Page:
LONDON (Reuters) - Investors are asking for more of their money back from hedge funds in June than in any other month in 2011, data showed on Monday, as fund returns hit by May’s commodity rout shake client confidence.
The GlobeOp Forward Redemption Indicator -- a monthly snapshot of clients giving advance notice they want their money back as a percentage of GlobeOp’s GO.L assets under administration -- rose to 4.01 percent from 3.92 percent in May.
This represents the biggest month of withdrawal requests since December 2010, and follows a sharp rise in exit requests in May -- to 3.92 percent from 2.45 in April -- less than two weeks after commodity prices tumbled.
GlobeOp, a hedge fund services firm, took its monthly snapshot of hedge fund redemption requests on June 15.
Many hedge funds positioned for rising prices were caught off guard in May when markets sold off quickly, hitting returns and squeezing new money flowing into funds to its lowest level in two years, according to GlobeOp’s Capital Movement Index.
Hedge funds lost 1.3 percent in performance terms during May, according to Hedge Fund Research, while the S&P 500 .SPX shed 1.4 percent, with some big-name funds losing much more.
Much of the damage came during the commodities sell-off early in the month. Energy-focused fund BlueGold posted double-digit losses in the first week of May, while Clive Capital lost just over 9 percent.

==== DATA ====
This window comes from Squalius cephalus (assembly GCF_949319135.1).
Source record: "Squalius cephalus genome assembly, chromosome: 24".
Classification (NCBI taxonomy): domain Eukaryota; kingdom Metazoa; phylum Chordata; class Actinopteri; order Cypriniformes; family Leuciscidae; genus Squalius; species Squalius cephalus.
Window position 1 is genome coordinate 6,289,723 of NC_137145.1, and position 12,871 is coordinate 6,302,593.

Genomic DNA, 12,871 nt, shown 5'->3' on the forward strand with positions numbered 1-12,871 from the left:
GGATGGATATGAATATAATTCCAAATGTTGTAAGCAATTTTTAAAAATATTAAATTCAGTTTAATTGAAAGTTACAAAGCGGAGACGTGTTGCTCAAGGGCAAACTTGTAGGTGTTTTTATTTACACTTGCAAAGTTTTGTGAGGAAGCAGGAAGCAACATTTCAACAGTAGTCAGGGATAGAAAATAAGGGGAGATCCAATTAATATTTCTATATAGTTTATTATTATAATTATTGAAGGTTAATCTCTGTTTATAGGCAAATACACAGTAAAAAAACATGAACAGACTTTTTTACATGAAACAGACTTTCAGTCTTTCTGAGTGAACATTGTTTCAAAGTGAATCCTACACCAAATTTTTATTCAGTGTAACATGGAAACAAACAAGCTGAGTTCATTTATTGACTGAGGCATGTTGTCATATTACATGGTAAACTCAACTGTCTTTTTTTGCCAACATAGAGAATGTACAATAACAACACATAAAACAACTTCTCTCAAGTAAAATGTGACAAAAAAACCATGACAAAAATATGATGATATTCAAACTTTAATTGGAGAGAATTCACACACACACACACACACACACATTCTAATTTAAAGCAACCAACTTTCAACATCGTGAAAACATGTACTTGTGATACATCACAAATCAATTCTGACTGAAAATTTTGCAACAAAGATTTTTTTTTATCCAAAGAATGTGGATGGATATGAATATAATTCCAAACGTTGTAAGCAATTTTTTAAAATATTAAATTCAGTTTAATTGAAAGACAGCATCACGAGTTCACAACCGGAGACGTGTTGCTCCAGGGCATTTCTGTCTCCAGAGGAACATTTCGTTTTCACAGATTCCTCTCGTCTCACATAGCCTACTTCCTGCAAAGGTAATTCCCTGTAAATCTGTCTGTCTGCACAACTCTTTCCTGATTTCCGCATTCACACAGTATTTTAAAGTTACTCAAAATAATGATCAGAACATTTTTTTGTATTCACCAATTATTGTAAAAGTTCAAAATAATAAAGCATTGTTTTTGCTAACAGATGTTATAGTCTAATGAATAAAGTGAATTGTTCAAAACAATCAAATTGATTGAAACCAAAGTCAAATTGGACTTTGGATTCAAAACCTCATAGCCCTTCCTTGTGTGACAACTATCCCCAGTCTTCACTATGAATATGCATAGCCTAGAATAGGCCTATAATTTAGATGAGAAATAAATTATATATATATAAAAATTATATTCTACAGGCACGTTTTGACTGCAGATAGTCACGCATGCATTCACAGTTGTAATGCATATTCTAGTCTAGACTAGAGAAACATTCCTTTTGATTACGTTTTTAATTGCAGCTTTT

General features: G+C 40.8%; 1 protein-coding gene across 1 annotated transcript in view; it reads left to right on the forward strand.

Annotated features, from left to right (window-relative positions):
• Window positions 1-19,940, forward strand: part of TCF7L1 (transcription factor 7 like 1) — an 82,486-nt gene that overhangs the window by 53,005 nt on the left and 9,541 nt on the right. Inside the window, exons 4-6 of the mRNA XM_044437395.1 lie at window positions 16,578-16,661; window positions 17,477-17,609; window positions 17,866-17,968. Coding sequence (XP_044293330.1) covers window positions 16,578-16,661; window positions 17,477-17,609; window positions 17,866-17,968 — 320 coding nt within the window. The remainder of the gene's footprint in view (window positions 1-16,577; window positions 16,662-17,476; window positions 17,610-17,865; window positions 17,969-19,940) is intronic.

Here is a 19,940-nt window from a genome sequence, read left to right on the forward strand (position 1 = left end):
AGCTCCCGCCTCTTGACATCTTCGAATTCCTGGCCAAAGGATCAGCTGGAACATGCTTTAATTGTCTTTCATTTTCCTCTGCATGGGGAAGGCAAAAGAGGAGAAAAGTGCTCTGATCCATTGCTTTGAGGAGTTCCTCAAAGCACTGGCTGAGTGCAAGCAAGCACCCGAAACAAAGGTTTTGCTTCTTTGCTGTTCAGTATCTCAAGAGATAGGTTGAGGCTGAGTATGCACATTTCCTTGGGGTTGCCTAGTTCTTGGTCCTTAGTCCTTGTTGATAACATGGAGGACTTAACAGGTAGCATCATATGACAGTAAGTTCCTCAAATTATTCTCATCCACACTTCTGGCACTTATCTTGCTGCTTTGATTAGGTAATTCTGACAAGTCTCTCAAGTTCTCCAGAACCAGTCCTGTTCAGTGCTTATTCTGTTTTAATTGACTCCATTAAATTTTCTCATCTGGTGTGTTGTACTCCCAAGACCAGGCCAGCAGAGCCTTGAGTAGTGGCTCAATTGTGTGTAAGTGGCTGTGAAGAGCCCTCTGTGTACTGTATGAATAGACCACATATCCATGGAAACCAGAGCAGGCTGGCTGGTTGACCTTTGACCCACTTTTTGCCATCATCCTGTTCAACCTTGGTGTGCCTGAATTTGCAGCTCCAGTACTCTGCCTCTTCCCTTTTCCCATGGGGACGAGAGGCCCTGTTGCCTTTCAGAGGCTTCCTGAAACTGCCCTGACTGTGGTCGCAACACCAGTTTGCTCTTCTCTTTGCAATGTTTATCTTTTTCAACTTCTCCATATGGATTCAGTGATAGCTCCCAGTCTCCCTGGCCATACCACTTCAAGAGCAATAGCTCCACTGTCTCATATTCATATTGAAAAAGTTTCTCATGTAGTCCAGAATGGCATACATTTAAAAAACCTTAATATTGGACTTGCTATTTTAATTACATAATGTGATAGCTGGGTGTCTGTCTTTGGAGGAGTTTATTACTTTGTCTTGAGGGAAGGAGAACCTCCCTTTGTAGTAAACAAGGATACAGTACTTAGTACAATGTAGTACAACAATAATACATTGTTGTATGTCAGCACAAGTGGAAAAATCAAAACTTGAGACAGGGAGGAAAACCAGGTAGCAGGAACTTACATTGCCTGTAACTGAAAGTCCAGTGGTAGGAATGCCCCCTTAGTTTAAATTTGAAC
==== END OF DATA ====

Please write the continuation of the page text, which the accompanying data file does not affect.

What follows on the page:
Hans Hufschmid, GlobeOp’s chief executive officer, played down any role weak returns in May had in raising June’s redemption requests, saying the total was likely boosted by clients wanting to withdraw money at the half-year point, when many re-allocate their investments.
“It’s hard to make an argument that people are worried or taking money out because of May performance,” he told Reuters.
Most redemption requests in the index were for one-month and under notice periods, reflecting how a rise in one-to-two month requests in May had rolled over into June, though two-to-three and three-month plus requests also rose slightly.
The figures are still well below the record 19.27 percent in November 2008, in the wake of the collapse of Lehman Brothers.
Editing by David Cowell